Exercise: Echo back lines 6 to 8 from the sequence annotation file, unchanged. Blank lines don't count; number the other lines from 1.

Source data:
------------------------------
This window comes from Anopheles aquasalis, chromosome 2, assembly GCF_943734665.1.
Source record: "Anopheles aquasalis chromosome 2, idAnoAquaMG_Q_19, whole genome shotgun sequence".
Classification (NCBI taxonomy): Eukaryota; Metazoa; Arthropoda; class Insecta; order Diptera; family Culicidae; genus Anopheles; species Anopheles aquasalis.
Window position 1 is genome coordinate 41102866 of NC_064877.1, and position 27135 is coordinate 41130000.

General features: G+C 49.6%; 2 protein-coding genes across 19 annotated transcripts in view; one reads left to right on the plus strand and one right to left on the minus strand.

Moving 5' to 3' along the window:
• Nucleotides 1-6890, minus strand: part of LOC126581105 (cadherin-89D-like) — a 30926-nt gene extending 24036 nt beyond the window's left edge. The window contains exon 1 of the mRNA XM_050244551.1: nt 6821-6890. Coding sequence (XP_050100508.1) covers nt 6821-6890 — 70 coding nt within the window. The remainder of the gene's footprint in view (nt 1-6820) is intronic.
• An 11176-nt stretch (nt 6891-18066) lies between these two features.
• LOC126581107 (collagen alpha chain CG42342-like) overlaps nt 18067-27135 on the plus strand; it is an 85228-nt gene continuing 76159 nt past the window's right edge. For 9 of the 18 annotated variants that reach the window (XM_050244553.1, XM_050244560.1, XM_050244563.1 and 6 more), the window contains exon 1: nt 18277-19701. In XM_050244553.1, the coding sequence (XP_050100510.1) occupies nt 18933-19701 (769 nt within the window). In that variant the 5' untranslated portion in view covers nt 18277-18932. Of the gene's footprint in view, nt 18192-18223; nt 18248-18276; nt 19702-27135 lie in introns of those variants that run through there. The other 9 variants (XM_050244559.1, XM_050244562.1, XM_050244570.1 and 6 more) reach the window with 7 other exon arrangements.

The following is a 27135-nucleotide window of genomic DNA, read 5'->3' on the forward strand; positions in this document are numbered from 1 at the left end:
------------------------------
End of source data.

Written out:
Moving 5' to 3' along the window:
• Nucleotides 1-6890, minus strand: part of LOC126581105 (cadherin-89D-like) — a 30926-nt gene extending 24036 nt beyond the window's left edge. The window contains exon 1 of the mRNA XM_050244551.1: nt 6821-6890. Coding sequence (XP_050100508.1) covers nt 6821-6890 — 70 coding nt within the window. The remainder of the gene's footprint in view (nt 1-6820) is intronic.
• An 11176-nt stretch (nt 6891-18066) lies between these two features.